• McCain was even working the refs during the debate. When Obama was speaking you could see McCain gesturing to Brokaw in the background trying to get Brokaw to cut Obama off. Keep it classy, John.
  • One of the commentators on CBS after the debate said McCain "moved stiffly" around the stage. I believe the correct word is "doddered."
  • We often posit that people who are still undecided at this stage of the game are dumbasses. After listening to the comments of of the panel of regular undecided voters on CBS I would have to say we're underestimating their dumbassery. Morons, the lot of 'em.
  • Obama looked, acted and felt like the President of the United States.
  • Tuesday, October 07, 2008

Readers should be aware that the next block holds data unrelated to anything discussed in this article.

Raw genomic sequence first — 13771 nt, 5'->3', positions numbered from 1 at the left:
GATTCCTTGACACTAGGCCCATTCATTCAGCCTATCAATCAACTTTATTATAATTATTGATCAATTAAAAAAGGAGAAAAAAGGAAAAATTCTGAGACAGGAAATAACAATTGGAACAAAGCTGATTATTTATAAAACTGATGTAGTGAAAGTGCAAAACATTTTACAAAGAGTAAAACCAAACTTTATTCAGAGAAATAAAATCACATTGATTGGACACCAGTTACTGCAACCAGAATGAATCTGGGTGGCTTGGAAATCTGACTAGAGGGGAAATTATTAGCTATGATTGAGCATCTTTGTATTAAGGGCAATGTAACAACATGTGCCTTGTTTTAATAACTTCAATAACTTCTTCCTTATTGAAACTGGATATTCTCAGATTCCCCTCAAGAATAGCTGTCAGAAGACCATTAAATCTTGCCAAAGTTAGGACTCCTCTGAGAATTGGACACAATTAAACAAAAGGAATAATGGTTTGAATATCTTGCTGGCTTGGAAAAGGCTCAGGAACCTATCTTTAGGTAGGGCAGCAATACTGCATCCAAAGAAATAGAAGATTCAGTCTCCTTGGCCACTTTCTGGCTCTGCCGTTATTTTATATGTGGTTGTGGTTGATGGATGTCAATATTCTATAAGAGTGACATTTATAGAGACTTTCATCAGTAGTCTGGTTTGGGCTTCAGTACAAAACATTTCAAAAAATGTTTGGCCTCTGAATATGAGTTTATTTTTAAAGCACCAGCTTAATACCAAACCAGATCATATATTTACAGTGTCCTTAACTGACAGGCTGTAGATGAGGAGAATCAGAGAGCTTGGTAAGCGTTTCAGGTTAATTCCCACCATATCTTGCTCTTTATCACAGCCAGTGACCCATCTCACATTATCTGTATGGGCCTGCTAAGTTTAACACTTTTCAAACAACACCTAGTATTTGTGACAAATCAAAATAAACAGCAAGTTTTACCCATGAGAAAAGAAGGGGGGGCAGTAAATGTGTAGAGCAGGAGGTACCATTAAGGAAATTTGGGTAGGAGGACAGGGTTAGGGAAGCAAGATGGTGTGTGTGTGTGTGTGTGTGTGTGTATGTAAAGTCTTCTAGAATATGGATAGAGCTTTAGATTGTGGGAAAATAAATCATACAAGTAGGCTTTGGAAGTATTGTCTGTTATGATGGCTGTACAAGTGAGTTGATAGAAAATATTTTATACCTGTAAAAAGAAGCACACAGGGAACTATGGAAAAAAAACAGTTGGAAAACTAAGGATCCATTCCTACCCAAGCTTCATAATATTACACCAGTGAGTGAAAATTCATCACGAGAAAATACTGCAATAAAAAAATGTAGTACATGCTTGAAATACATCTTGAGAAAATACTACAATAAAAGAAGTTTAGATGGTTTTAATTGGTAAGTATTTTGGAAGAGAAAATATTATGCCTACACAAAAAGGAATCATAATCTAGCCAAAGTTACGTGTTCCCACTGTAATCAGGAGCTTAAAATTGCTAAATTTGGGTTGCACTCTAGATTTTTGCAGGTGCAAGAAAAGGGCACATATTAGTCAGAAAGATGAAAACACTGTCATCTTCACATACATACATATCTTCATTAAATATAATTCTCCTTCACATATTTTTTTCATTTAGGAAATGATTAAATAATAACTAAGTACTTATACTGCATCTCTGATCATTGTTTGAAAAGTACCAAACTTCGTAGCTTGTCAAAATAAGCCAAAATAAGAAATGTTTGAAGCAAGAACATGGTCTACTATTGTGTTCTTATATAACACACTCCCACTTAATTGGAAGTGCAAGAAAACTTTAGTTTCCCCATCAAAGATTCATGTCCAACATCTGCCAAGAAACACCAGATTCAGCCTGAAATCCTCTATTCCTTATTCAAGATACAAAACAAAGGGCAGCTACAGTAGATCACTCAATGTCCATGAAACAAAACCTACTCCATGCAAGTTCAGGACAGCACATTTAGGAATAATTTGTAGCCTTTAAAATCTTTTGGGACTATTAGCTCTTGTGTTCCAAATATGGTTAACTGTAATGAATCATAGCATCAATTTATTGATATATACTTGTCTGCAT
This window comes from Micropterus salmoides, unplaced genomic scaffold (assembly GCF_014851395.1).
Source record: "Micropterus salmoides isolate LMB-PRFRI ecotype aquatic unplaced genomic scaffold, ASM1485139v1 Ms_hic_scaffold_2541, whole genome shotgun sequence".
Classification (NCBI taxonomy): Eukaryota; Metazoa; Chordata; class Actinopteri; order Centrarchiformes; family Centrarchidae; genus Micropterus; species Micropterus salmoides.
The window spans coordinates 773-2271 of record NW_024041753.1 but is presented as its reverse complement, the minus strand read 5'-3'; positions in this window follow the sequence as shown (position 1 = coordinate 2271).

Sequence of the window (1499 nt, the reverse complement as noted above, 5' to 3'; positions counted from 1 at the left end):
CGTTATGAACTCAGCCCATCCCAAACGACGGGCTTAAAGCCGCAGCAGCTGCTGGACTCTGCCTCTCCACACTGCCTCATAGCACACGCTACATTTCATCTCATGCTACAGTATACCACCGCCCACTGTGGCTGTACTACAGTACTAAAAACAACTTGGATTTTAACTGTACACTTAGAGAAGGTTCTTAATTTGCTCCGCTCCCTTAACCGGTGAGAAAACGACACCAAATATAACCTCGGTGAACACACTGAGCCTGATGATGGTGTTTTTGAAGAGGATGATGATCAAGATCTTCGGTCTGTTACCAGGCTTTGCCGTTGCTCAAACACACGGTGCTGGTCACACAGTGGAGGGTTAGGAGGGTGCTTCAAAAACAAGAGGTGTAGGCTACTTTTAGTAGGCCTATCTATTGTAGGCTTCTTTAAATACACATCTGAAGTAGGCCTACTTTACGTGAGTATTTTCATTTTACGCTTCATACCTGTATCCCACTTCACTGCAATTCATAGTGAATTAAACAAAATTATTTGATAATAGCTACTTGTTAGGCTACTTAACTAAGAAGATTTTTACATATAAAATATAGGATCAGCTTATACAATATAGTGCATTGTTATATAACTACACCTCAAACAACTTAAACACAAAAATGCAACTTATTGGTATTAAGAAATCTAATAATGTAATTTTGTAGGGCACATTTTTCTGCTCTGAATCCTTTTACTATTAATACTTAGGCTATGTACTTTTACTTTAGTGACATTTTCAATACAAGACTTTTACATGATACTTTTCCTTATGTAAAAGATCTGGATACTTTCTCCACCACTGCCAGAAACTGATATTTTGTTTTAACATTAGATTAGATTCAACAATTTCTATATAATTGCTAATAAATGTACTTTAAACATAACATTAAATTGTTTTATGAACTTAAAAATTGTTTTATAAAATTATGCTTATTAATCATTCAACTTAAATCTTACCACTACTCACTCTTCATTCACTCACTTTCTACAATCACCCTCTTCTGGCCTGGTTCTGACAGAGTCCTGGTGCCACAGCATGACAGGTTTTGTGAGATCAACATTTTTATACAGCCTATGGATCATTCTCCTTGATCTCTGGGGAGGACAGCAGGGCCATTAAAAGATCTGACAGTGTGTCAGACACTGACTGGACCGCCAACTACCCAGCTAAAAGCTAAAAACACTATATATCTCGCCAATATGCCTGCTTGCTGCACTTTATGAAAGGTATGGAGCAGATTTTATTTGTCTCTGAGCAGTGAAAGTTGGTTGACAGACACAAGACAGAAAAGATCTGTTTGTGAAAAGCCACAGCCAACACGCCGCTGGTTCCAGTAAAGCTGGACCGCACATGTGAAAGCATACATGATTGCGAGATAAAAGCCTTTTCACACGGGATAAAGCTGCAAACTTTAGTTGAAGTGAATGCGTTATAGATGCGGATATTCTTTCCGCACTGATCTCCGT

I cannot condone an act of sacrilege with my presence.

    I, for one, hope this rumor that Sarah Palin will appear on "Saturday Night Live" is not true.

    Palin doesn't get to be in on the joke. She IS the joke.

    This is one of the many reasons SNL is rarely anywhere near as funny as "The Daily Show" these days. The rich and powerful should be mocked, not coddled.

    I will not be threatened by a walking meat loaf!

    President Bush said yesterday that economic recovery is "going to take a while."

    True. It won't even start until January 21, 2009.

    Monday, October 06, 2008

    Smite me, oh mighty Smiter.

    For several years now I've been at a place where I would call myself an atheist. I simply don't believe in God.

    On the other hand "The American Carol" was handily beaten at the box office by "Beverly Hills Chihuahua" so there could be some sort of higher power in play.